After years of planning an innovative music service, British telecom Virgin Media will instead partner with Spotify, according to a report in The Guardian.
The report went on to say the company is planning a limited trial of the service this summer and a full launch in the fourth quarter of this year. The service could be bundled with TV, broadband and telephone services.
In response to The Guardian’s report, a Virgin Media spokesperson told Tech Radar the company is working on a new music service and “developing a proposition that promises to be a truly attractive alternative to illegal file-sharing.”
A partnership with Spotify would effectively end Virgin Media’s plans to launch a home-grown music service that was first announced two years ago. The service was originally described as a combination of unlimited MP3 downloads and unlimited streaming. Universal Music Group was the quick to get on board and a rep for Virgin Media told Billboard.biz it was “in talks with both major and independent labels to launch a comprehensive service.”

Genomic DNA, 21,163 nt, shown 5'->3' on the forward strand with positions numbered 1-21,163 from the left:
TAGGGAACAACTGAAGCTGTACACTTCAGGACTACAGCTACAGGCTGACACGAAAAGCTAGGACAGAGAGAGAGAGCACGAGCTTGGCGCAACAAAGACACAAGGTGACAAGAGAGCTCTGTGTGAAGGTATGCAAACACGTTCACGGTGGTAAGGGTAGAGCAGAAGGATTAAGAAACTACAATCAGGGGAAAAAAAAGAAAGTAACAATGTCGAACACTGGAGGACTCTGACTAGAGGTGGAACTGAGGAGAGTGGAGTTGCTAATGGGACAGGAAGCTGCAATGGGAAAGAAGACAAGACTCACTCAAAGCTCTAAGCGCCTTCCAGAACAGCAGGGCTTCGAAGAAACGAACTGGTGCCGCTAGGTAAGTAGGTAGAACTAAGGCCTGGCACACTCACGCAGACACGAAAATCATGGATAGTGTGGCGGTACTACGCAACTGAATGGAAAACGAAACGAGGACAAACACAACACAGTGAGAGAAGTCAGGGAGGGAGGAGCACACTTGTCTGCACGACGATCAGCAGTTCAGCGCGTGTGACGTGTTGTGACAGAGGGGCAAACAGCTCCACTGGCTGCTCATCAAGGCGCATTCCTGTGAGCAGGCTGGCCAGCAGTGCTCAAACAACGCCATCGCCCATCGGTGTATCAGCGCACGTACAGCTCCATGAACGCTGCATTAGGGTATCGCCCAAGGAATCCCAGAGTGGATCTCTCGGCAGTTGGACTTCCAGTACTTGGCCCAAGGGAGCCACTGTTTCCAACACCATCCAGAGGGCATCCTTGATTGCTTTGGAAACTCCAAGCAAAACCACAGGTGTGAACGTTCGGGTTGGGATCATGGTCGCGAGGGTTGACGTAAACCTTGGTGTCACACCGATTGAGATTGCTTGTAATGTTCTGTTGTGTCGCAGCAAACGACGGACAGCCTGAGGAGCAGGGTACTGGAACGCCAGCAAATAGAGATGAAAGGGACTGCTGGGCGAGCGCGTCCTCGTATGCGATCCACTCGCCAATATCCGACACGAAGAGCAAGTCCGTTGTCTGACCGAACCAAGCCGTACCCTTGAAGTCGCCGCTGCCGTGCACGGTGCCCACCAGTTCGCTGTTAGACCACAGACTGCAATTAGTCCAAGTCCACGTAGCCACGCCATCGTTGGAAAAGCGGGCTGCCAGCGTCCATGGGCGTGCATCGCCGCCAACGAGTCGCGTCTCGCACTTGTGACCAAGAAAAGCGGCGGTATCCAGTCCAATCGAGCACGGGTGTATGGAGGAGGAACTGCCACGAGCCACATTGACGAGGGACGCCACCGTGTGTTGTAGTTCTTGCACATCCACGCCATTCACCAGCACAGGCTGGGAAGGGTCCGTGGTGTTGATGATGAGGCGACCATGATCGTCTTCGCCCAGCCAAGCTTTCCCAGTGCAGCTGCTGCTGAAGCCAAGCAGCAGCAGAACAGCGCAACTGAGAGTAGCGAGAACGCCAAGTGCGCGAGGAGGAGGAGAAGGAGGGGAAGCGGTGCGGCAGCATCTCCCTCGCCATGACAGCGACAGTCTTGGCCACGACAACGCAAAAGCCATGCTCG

But it was became obvious that Virgin Media had overestimated the market. By last year the service had lost the element of unlimited downloads – most likely a sticking point for some rights holders – and had apparently morphed into a more typical subscription service.
Much has changed in recent years, however. Streaming media has become a viable alternative to downloading. There has been a rise of cloud-based services that both stream and cache an unlimited number of tracks. As a result, a plan to offer unlimited MP3 downloads seems like an antiquated notion of how best to fight piracy. By partnering with Spotify, Virgin Media gets a service more in tune with the times.
To launch a music service, Internet service providers can build, buy or partner. Partnerships allow telecoms to offer top-notch services to their customers without spending time and resources building their own. For example, Spotify has partnered with Telia in Sweden, TeliaSonera in Finland and 3UK in the UK.
But many have chosen to build it themselves. British telecom BSkyB launched its own unlimited service, Sky Songs, in October 2009. It was shut down in February. Just this week, Ireland’s Eircom just announced the launch of its MusicHub service that gives consumers free streaming and inexpensive bundles of MP3 downloads.